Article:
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The need for disclosure

Much of the hubbub around facial recognition surrounds the disclosure of its use. 

Facebook uses facial recognition, in part, to suggest that others tag you or to let you know when you might be in photos or videos that haven’t been tagged. The company notes that it doesn’t have face recognition features that tell strangers who you are. And Facebook says it may also use the technology to help detect when an account may be pretending to be you.

You are supposed to be able to turn off facial recognition inside Facebook settings, though Consumer Reports said it found that eight of 31 Facebook accounts it examined were missing the setting that lets you do that.

Facebook emailed a statement saying that “everyone on Facebook can turn face recognition on or off, either through the standalone face recognition setting or through the Tag Suggestions setting.” Facebook acknowledged that some people weren’t seeing this option, so to avoid confusion, it is moving to a single setting.

NBC News recently accused a facial-recognition company Ever AI of not telling users of its photo storage app Ever that photos they were sharing were being used to train the company’s facial recognition system, “and that Ever then offers to sell that technology to private companies, law enforcement and the military.”

Ever AI CEO Doug Aley insists otherwise.

“We’ve taken proactive actions for a long time to be transparent with our users and to let them know that the Ever app uses face recognition to organize their photos, just like many other photo storage apps do,” Aley wrote in an email to USA TODAY. “There is nothing hidden about the fact that Ever uses face recognition to organize photos and create albums for our users, and we’ve made sure to give users the ability to use or not use that feature as they wish.”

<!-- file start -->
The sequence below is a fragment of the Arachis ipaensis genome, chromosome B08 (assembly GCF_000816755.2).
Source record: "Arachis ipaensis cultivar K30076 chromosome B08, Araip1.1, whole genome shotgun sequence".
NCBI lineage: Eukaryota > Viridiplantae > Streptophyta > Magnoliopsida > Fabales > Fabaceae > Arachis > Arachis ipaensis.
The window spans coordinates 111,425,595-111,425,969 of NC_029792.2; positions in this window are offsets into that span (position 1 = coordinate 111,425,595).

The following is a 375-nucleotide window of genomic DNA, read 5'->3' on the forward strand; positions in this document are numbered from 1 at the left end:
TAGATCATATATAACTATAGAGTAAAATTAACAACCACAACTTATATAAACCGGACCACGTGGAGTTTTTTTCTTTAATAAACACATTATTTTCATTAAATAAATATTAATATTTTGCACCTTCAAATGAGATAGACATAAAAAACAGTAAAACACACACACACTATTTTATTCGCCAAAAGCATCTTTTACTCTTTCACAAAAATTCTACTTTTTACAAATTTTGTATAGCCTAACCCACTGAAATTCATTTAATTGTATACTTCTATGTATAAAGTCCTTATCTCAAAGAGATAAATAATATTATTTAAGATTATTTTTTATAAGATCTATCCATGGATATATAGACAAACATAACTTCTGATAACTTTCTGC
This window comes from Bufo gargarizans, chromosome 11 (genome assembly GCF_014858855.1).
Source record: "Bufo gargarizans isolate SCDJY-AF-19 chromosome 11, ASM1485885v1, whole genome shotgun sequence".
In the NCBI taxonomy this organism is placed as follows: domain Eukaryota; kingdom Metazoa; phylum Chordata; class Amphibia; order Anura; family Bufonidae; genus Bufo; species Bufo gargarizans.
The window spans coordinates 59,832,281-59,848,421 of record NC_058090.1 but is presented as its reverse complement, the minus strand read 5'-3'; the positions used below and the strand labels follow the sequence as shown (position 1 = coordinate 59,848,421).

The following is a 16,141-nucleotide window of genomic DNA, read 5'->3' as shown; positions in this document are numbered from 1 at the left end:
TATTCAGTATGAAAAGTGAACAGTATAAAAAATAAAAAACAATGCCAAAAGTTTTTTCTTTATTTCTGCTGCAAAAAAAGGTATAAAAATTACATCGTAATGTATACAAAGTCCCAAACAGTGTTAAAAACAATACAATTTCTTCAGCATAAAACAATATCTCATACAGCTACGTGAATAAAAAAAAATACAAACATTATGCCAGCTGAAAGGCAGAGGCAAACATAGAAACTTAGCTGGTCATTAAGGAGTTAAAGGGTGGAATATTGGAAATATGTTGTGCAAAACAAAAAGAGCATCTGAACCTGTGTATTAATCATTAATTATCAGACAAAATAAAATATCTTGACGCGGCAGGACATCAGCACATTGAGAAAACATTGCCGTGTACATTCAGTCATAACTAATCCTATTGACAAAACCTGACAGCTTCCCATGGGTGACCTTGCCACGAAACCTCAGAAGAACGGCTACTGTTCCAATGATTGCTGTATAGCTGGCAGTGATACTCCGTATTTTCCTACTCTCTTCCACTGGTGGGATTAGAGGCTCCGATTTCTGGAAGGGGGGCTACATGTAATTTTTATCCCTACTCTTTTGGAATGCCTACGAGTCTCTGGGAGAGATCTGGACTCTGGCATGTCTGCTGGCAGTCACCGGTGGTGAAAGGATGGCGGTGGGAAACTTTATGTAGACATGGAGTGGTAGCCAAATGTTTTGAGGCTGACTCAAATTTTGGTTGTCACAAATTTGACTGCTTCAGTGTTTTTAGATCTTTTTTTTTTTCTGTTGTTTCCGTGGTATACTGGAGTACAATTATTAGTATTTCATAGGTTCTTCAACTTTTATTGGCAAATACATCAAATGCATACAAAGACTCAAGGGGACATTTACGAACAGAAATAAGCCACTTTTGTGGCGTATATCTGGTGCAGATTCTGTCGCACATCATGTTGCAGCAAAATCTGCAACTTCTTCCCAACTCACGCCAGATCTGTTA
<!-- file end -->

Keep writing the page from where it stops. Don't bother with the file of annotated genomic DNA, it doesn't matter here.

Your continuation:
Aley added that “no user information of any kind is provided from our Ever app to our enterprise face recognition customers.”

Facial recognition for travelers

Since June 2017, JetBlue says it has matched 125,000 boarding passengers on 1,400 flights through the technology. It began as a pilot with the U.S. Customs and Border Protection but is now according to the head of the airline’s customer experience programs, Caryl Spoden, “an essential part of our daily operations.” 

Self-boarding through facial recognition is available on select flights and completely voluntary.

Photos captured at the gate are sent directly to the CBP, which cross-references it against a gallery of passport photos of those on the flight manifest. If a match is found, they will send back a positive result, used to board the customer. If not, a customer’s passport will be manually inspected and boarding pass scanned.

CBP hopes to use such systems for more than 97% of the departing commercial air travelers from the U.S. within the next four years, and besides Jet Blue has collaborated with Air New Zealand, British Airways, Delta, Lufthansa, and at airports in Orlando, Florida, Los Angeles and San Jose, California. 

Legislating facial recognition 

Meanwhile, not everyone is in favor of looming legislation: The nonpartisan Information Technology and Innovation Foundation rejects the Schatz-Blunt bill on the grounds that facial recognition applications are still in their infancy and thus the proposed legislation is too much, too soon.